But you know who does poorly? Basically everyone else. Okay, it makes sense that CIA doesn’t have a great visual presence on social media. But it’s a shame that the U.S. State Department has a weak visual presence—ooh, it’s a stand-up shot of someone in a suit in a briefing room. (Shout-out to the US mission in Geneva, though, which does pretty well.) The legislative branch is mediocre, reflecting its decentralized nature—the House provides great photographs of the Capitol building, but not of members actually doing work. That’s up to individual members and committees, who can’t individually afford the kind of talent it takes to do great photography on deadline. But even Congress fares better than the “money agencies”. The Treasury Department apparently gave up on updating its Flickr in 2016. USAID offers a bunch of screen captures of Zoom (okay, maybe Webex) meetings. The US Trade Representative has never even bothered to upload anything.

Compare that to what you can get on DVIDS and … it’s no comparison. If you want to visually represent the civilian side of the U.S. government, especially the civilian side of foreign policy, you’re out of luck.

Some of that has to do with the fact that the civilians just don’t have as cool of toys as the Defense Department does. But more of it has to do with the wild disparity in funding for civilian agencies and military/security issues. After all, representing the United States isn’t so boring that you can’t take any good pictures of it.

It may not be literally true that the Defense Department has more band members than the State Department has diplomats, but those numbers are in the same ballpark—and that gives you a sense of the disparity of resources put into war and peace, respectively. The visual disparity is even more striking.

And all of this brings us back to how this disparity affects the public domain. The images and videos in the public domain are the tools that we have to tell our story (unless our resources include a Getty subscription). They’re overwhelmingly militarized. And that means it’s easier to show—and tell—a militarized story.

This is not, actually, a niche complaint. In a visual world, being on Flickr—or more modern social networks, from TikTok to Instagram—is how people communicate. Even Chechen leader Ramzan Kadyrov understands this (or did, before he was suspended). Bolstering how the U.S. presents its civilian foreign policy—and civilian agencies more generally—would help to tell different stories, both to the world and to us.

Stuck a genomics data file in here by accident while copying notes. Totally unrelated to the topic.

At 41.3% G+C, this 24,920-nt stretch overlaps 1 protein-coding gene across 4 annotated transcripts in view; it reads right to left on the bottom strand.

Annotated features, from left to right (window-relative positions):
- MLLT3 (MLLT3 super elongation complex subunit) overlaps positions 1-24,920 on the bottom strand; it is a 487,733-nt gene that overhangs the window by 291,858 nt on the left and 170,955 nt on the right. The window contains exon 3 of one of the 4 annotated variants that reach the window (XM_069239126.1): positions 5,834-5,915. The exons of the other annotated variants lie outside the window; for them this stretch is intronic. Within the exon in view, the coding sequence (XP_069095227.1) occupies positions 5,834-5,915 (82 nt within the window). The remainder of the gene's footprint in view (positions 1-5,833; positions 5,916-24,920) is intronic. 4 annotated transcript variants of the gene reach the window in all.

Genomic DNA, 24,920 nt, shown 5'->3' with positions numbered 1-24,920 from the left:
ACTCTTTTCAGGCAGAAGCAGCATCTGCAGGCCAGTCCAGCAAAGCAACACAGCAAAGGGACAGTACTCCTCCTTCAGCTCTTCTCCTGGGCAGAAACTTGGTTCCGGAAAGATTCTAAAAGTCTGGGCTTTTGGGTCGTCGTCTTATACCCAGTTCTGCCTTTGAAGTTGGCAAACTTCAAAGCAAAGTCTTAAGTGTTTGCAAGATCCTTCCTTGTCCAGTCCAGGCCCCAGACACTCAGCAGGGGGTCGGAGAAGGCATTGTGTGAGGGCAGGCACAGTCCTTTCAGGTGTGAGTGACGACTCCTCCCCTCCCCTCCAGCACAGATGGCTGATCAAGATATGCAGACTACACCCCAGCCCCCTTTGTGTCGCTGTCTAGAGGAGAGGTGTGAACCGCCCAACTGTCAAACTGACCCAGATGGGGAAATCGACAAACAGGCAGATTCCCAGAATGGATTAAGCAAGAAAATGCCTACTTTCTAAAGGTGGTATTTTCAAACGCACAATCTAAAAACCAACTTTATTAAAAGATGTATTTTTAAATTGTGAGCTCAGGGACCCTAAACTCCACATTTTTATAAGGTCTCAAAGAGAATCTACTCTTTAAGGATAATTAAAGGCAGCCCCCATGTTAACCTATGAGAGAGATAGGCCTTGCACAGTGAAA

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What I’m Writing

This week, you can find more of my writing at The New Rambler, where I review Oil Powers: A History of the U.S.-Saudi Alliance by Victor McFarland.

I really enjoyed this book, which I found pretty revealing about the myths—and facts—of the U.S.-Saudi relationship. I also took the opportunity to make an intervention in some of the debates roiling D.C. about what an “alliance” is, what U.S. policy toward alliances should be, and why we need clearer thinking about nondemocratic U.S. allies. From the conclusion:

It’s likely that the U.S. relationship with Saudi Arabia will face increasing turmoil, but that has little to do with the moral virtues—or vices—of rulers in either country’s capital. The shift away from fossil fuels will itself likely make the Middle East of less immediate concern to U.S. policymakers. Simultaneously, China’s growing dependence on imported oil, and its similarly growing wealth and power, will provide Saudi Arabia with something its rulers have not had for decades: a viable outside option for a superpower patron.

McFarland may therefore be right that the established U.S.-Saudi order may not last. And it’s conventional wisdom in some quarters at least that the alliance has been more of a cost than a burden. Perhaps—but perhaps not. Observers might regard the bloody record of other periods of great-power transition and evince a little less eagerness to see what the future holds.

I really enjoyed the book and writing this review; The New Rambler is a great publication and deserves more notice.